Related Posts Plugin for WordPress, Blogger...

Thursday, November 14, 2013

Historical Romance Week with Amanda Forester of A Midsummer Bride (Guest Post/Giveaway)

Welcome back to our week long event - Historical Romance Week - lovelies! And we can't have an historical romance anything without inviting author Amanda Forester. Please give her a warm welcome as she joins us with her recent release of the second book in her Marriage Mart series, A Midsummer Bride!


Here is an excerpt from the opening scene of Midsummer Bride by Amanda Forester:


The ship was going down. And since she was on said doomed vessel, the situation was most inconvenient.
The ship’s normal sway across the water ceased and it began to list to the port side. Harriet and Nellie had taken refuge in their cabin when the enemy frigate began to fire. Now the shouts and shots and clangs of battle raged on the main deck above them.
Harriet held tight to the bunk, trying to steady her balance and her nerves. Her father was a renowned American sea captain and had once told her he laughed in the face of battle. Harriet was a long way from laughing, but she was determined to keep a level head.
“I am sure it will be well,” soothed Harriet, trying to think of something comforting to say to her longtime maid, Nellie. Neither lady believed it.
“Trouble, the both of you,” muttered Nellie. “You are just like your mother.”
“You cannot possibly blame this on me,” defended Harriet. “All I wanted to do was go to New York to meet my parents. I have no idea where that English frigate came from.”
All became deadly quiet and the ship’s list became more pronounced. Harriet’s pulse raced. She had been on ships all her life, though never in a sea battle, and this movement of the ship was unknown to her. It scared her in a way that sickened her stomach. The only thing between them and the ice-cold waters of the Atlantic Ocean was heading to the bottom of the sea. If they didn’t want to go with it, they needed to get out of their cabin and abandon ship.
“We must get on deck,” said Harriet with what she hoped was calming cheerfulness.
“No! We’ll be killed,” gasped Nellie.
“Sounds like the battle is over. Hopefully we will find our dear Captain Wentworth has repelled these English scum. But either way, we need to get to the decks.” And find a lifeboat. She spared Nellie that last concern, the poor woman was terrified enough as it was. Truth be told, so was she.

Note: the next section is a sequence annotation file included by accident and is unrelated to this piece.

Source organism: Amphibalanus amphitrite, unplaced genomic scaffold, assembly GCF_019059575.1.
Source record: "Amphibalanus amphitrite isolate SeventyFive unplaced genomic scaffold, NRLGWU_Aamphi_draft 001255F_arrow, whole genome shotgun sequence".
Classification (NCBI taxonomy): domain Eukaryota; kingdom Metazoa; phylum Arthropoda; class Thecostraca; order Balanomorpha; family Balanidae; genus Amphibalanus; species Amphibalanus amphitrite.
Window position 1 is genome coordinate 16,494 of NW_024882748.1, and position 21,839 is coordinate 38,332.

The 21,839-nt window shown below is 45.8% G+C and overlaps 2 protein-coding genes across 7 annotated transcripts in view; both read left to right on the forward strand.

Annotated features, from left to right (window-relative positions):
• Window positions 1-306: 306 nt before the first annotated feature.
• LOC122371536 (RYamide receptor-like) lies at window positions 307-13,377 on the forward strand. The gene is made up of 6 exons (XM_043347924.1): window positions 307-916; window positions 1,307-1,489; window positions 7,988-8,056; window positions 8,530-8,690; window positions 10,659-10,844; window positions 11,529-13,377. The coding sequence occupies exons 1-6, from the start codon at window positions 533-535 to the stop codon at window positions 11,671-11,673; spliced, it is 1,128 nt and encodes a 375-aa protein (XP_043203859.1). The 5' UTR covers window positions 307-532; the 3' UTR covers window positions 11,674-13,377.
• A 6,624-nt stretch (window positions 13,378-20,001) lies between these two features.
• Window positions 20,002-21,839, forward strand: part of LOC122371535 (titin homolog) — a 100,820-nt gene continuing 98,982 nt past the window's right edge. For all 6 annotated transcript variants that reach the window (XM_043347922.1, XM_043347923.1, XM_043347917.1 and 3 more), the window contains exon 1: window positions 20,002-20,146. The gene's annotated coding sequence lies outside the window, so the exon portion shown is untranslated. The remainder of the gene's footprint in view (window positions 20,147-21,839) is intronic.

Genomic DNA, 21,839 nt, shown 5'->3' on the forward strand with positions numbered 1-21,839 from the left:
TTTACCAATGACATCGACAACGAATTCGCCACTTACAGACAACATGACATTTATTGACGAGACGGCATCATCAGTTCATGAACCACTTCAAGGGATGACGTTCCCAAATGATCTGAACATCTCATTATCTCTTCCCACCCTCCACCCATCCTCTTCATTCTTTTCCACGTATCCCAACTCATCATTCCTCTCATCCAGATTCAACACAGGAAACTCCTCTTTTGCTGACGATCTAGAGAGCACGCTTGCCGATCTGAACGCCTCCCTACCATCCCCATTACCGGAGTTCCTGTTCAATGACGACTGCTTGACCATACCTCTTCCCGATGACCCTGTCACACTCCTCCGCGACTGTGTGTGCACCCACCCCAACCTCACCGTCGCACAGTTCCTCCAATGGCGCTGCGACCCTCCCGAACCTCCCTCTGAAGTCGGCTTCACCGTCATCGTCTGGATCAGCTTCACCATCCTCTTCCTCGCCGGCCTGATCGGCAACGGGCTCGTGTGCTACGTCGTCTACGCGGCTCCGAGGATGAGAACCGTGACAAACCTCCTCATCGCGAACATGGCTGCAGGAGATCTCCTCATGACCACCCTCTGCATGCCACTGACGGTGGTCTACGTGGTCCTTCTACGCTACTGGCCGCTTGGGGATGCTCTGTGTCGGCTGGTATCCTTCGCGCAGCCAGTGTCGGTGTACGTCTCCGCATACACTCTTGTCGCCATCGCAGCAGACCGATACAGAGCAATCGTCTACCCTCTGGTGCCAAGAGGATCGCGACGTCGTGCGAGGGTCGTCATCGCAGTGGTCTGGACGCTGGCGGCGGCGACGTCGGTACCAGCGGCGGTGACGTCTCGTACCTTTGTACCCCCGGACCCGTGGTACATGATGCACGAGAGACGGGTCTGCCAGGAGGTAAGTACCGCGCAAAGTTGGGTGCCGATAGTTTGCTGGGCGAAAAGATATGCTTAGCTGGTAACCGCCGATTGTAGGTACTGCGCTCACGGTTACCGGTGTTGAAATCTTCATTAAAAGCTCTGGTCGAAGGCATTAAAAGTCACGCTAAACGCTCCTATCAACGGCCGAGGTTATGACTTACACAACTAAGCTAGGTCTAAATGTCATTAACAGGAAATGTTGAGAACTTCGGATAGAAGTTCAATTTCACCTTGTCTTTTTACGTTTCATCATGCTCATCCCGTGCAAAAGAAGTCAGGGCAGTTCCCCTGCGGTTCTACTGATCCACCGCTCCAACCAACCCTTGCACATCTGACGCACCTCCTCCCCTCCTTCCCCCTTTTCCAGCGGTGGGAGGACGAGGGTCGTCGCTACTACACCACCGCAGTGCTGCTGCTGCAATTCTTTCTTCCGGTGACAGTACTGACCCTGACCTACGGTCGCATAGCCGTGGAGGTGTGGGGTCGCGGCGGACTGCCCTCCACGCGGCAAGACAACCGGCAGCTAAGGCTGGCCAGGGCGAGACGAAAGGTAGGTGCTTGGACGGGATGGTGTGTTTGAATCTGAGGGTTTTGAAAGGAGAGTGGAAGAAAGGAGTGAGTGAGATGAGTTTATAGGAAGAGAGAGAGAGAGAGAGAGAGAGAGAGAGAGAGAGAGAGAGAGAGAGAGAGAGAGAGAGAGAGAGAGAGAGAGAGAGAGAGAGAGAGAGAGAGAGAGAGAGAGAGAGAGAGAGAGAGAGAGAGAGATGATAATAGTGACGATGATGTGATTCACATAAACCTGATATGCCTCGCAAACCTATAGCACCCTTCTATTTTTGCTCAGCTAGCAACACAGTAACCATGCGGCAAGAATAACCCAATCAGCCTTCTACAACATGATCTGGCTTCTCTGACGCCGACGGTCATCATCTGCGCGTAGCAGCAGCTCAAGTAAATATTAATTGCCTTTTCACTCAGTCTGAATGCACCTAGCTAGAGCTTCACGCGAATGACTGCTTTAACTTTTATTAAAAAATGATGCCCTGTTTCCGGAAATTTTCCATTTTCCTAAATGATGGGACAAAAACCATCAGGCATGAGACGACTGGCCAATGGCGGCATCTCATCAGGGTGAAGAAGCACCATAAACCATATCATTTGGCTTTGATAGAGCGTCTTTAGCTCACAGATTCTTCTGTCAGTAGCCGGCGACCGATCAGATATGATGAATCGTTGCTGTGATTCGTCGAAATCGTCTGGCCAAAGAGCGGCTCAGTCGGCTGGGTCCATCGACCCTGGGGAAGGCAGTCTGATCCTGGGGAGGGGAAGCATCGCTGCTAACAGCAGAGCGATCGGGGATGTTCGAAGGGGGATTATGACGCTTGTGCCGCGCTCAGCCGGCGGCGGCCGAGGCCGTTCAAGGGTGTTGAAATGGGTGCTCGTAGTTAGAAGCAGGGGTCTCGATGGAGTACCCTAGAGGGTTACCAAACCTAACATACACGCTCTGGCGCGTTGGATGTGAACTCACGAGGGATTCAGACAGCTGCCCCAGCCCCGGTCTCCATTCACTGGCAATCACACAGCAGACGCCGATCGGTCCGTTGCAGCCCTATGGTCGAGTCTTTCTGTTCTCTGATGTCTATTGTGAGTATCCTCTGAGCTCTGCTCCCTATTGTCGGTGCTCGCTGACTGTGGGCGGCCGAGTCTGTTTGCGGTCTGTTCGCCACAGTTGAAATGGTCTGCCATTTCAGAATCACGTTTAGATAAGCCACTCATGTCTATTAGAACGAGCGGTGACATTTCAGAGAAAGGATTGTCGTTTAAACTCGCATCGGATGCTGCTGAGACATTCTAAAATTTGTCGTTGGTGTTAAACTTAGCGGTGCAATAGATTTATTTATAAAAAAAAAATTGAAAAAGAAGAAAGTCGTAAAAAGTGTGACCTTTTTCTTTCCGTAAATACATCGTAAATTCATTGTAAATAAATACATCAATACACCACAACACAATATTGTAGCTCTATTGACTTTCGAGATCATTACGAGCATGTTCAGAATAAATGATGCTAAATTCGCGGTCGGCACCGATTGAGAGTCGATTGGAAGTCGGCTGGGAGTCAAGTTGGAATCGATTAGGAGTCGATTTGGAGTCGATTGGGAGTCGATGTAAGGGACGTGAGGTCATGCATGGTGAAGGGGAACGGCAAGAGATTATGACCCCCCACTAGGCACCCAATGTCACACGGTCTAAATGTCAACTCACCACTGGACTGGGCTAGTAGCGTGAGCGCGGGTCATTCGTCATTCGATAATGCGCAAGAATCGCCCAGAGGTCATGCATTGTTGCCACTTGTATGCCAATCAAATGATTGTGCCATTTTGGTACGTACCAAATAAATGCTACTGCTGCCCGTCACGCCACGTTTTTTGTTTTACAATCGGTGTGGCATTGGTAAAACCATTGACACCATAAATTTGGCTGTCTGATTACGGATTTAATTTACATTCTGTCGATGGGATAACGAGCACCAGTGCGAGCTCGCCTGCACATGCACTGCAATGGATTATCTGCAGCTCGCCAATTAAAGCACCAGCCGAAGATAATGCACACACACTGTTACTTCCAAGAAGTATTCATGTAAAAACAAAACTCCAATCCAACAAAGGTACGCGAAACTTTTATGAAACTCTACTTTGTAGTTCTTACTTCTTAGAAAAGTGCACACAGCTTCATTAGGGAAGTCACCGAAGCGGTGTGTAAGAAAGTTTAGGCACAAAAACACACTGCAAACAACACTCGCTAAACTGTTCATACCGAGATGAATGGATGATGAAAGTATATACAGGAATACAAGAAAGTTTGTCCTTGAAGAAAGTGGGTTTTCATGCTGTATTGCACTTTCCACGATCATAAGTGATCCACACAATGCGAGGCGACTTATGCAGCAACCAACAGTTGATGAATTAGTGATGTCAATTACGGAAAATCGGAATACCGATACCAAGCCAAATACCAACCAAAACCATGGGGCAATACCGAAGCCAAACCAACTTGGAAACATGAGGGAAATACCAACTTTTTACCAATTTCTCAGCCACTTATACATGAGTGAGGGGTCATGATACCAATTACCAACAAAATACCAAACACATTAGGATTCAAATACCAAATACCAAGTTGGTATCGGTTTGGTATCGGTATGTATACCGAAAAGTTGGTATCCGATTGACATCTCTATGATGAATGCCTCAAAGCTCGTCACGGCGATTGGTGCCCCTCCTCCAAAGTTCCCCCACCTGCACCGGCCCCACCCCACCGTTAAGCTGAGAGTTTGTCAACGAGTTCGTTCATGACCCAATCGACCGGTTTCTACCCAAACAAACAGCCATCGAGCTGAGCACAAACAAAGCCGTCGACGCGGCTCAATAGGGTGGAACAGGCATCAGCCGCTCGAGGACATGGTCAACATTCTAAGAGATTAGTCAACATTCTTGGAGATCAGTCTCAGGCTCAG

Harriet led Nellie through the narrow passageway, which proved difficult. Furniture and stores and belongings had been thrown about, and they were forced to crawl over the debris and up the steep narrow stairs to find the main deck. Harriet had to use some muscle to clear enough of a path, but the thought of being trapped on a sinking ship was more than enough motivation to get her in the mood for a bit of exertion.
After some struggle, she reached daylight and slowly peeked out of the hatch. The main deck of their merchant brig was unrecognizable. The main mast had been struck and hung down at an odd angle; the canvas sails and rigging now littered the deck. The English warship was lashed to the side of their vessel. Much to Harriet’s distress, English sailors had taken command of their ship and were forcing the American sailors into a line.
This was supposed to be a quick sail from Boston to New York, where she would join her parents. How could it go so wrong? And why would an English ship attack them?



Although the situation Harriet Redgrave found herself when her American ship was attacked by an English frigate may seem farfetched, it is actually historically based.  I often get my best inspiration for stories by ready history, which often seems more implausible than fiction!

During the Napoleonic Wars, the Royal Navy routinely turned to impressments (the taking of sailors by force to serve in the navy) in order to man their 600 ship fleet. Press gangs could operate both on land and at sea.  I had heard of press gangs operating in port towns, pressing British sailors into service, but I was not aware that by British law, any officer of the Royal Navy could, if the need arose, stop another seagoing vessel and press eligible men into service of the navy.

In the early 19th Century, British frigates stationed themselves outside U.S. harbors in order to search American vessels for contraband or men they considered eligible for impressments. Since Britain did not recognize American naturalized citizenship, they considered anyone of British descent to be fair game for impressments. In 1807 the American frigate, the USS Chesapeake, was attacked and boarded by a British warship and four sailors taken as deserters, one later put to death. These incidents outraged Americans and became one of the reasons America declared war on England during the war of 1812.